Istanbul has fully reopened Ataturk International Airport Wednesday, after a suicide attack killed 41 people and injured at more than 200 Tuesday evening.
“Our airport has been opened to flights and departures from 2:20 [local time] on,” Turkey’s Prime Minister Binali Yildirim said in a statement at the airport Wednesday.
Turkish Airlines says it has resumed all flight operations, and Washington lifted a stoppage of flights between the U.S. and Istanbul’s Ataturk airport late Tuesday.
Iran, however, suspended all flights to Istanbul Wednesday.
At least 10 of those killed in the attacks were foreigners, and 109 of the 239 injured have been released from the hospital Wednesday, according to Istanbul's governor.
Television footage Tuesday showed scenes of bedlam at Ataturk — Turkey's largest airport and one of the busiest in the world.
VOA's Dorian Jones in Istanbul says one of the bombers detonated his explosives outside the international arrival terminal. That area is usually packed with people waiting for transportation. The two other attackers are believed to have tried to enter the terminal, which is protected by heavily armed police and X-ray machines.
One witness described the scene to VOA's Turkish service. "There were two small explosions and then a large one. People scattered everywhere. They didn't know where to go. We were waiting for my sister, but couldn't find her. We're [still] waiting."
A second witness also sought to give words to the chaos. "In one direction there were shots, in another direction there were bombs, and people ran out as fast as they could and there were people bleeding on the sidewalk."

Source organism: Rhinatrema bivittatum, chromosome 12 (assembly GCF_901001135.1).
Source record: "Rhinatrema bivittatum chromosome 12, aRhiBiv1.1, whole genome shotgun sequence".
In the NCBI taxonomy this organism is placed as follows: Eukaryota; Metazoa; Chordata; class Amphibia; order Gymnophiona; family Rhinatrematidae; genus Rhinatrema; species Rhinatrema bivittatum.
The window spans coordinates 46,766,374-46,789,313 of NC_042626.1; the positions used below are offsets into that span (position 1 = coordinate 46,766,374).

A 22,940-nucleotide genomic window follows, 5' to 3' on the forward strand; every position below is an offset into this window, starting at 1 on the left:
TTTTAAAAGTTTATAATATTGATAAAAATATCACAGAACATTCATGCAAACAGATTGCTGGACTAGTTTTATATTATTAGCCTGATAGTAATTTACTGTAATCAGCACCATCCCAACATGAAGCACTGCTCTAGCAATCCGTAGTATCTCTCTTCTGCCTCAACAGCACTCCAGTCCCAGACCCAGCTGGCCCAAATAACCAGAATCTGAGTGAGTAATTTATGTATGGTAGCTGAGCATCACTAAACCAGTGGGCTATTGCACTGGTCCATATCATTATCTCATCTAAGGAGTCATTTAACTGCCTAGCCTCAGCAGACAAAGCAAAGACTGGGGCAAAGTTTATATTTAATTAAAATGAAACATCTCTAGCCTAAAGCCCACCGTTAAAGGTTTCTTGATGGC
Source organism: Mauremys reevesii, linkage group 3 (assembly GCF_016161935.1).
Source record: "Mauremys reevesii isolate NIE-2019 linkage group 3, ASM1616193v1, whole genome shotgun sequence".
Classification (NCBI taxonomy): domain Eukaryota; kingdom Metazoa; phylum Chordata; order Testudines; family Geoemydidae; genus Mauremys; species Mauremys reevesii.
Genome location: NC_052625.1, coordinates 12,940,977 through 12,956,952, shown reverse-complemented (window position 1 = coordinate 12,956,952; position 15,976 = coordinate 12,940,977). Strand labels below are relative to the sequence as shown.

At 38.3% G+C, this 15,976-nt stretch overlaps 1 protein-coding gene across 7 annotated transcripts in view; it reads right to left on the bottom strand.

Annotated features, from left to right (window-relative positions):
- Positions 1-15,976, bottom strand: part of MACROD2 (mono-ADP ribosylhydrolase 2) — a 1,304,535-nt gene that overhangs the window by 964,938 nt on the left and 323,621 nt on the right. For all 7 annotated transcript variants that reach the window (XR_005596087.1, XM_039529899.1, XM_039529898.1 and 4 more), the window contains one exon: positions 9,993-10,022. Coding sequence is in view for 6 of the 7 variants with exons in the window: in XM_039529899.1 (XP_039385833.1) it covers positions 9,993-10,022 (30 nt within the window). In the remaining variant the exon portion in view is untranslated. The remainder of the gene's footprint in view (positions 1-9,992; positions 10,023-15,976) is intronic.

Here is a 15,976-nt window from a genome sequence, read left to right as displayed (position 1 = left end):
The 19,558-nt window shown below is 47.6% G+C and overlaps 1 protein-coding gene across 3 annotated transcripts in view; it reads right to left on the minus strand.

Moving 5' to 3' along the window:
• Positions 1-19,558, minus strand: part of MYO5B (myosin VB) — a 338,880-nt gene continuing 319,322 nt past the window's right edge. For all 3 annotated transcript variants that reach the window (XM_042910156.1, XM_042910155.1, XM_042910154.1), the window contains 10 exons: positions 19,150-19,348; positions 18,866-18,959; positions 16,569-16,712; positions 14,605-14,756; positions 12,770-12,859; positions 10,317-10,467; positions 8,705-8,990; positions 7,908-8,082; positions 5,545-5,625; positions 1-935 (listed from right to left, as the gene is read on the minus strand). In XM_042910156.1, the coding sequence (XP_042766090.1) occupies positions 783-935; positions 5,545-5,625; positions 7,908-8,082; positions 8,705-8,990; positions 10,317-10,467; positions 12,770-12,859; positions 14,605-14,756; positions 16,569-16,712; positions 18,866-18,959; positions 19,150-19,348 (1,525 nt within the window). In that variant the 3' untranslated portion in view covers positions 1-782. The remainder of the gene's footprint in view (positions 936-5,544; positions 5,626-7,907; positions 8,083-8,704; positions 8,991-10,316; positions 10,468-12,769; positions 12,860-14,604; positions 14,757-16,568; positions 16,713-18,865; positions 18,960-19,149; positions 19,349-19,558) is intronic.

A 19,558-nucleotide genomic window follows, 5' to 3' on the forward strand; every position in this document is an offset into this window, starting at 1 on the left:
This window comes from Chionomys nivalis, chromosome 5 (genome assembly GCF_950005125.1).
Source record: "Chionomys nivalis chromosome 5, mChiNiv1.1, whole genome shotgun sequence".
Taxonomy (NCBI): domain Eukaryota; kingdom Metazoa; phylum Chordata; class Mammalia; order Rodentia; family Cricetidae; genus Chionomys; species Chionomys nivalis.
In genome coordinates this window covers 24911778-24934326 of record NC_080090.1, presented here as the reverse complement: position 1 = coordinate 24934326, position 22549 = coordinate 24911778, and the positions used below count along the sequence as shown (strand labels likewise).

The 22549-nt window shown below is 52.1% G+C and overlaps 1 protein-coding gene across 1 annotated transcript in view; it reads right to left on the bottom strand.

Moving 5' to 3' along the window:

Albanian Prime Minister Edi Rama was on a plane that landed at the Ataturk airport just minutes after the attacks. He has since expressed his condolences to the victims, saying he felt “deep pity for the lost innocent lives in that barbarous act of those who have neither God or hope nor a place among the people” on his official twitter account.
There was no immediate claim of responsibility, but Prime Minister Yildirim said early evidence points to an attack by Islamic State extremists, whom he identified by the Arabic pejorative "Daesh." He called the attack "cowardly," and vowed his country will continue to press its fight against extremism.
"Unity will be the best answer to terrorists," he said.
Islamic State has been blamed for two suicide bombings earlier this year in Istanbul targeting foreign tourists.
The Kurdish rebel group PKK also has carried out suicide bombings, but usually targets security forces, as it did this month in an attack on a police bus that killed 11 people.
In the last year, both Ankara and Istanbul have seen scores killed in bombings carried out by both Islamic State and Kurdish rebels.
VOA's Turkish Service also contributed to this report.